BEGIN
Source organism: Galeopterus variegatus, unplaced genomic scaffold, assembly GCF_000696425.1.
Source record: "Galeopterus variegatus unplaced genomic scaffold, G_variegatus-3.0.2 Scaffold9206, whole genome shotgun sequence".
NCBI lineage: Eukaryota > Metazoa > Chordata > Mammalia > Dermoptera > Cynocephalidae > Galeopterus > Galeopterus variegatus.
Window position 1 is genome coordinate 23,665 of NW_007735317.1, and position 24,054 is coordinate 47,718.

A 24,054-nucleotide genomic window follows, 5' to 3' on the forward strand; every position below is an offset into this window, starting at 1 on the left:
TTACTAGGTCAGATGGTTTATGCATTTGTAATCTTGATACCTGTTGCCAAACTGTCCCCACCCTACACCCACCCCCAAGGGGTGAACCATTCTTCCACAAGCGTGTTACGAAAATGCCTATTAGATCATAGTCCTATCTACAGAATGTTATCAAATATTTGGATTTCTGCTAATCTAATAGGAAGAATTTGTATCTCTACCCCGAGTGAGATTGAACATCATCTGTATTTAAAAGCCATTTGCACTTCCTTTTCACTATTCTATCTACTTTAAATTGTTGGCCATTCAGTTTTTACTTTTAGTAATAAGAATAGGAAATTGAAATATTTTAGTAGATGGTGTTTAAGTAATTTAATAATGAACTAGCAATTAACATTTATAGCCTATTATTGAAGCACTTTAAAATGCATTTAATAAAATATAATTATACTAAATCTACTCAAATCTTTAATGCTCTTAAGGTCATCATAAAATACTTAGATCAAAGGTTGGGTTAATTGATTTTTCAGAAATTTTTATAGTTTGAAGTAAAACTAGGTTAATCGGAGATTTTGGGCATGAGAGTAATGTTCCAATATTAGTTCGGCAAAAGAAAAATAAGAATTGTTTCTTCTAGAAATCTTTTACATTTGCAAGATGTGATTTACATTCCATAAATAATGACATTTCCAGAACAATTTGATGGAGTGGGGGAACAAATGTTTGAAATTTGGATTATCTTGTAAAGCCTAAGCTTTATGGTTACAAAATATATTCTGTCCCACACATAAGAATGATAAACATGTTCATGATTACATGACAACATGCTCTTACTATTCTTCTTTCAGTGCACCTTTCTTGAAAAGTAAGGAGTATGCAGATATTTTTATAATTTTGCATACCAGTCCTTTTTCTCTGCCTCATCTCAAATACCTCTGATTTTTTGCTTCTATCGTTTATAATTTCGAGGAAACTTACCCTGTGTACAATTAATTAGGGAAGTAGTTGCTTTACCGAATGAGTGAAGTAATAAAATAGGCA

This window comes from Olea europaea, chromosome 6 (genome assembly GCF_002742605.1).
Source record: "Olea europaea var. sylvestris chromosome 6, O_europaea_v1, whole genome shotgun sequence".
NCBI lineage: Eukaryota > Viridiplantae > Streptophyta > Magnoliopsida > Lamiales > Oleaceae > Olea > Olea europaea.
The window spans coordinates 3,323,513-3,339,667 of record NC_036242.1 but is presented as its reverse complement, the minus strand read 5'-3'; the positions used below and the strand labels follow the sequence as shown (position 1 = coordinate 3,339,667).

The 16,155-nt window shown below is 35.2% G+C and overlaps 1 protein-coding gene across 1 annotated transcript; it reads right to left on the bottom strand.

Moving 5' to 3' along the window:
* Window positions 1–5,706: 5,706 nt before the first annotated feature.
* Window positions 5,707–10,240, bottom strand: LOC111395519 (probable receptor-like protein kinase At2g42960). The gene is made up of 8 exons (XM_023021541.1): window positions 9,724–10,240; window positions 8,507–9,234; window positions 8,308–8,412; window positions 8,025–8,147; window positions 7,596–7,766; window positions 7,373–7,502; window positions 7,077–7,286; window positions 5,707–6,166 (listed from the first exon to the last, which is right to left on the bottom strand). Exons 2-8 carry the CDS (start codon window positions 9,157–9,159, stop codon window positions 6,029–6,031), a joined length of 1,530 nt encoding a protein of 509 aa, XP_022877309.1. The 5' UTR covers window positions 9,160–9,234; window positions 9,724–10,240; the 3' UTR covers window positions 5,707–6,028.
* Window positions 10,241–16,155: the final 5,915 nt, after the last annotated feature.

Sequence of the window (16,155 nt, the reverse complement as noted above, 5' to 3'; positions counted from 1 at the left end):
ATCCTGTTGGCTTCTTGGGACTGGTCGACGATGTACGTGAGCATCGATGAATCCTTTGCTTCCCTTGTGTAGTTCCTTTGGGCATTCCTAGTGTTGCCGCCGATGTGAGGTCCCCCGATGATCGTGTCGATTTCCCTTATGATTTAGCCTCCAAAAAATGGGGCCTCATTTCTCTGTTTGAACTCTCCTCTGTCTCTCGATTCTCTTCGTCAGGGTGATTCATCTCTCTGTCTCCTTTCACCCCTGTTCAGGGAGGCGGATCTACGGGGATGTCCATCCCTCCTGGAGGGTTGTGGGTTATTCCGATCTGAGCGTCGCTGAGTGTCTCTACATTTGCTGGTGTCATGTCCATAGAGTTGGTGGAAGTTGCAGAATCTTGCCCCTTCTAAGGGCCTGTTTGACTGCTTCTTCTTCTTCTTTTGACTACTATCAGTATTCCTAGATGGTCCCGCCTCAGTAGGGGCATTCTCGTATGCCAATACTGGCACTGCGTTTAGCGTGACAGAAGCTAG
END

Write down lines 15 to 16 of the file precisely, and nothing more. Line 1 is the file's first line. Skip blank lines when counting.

* Window positions 10,241–16,155: the final 5,915 nt, after the last annotated feature.

Sequence of the window (16,155 nt, the reverse complement as noted above, 5' to 3'; positions counted from 1 at the left end):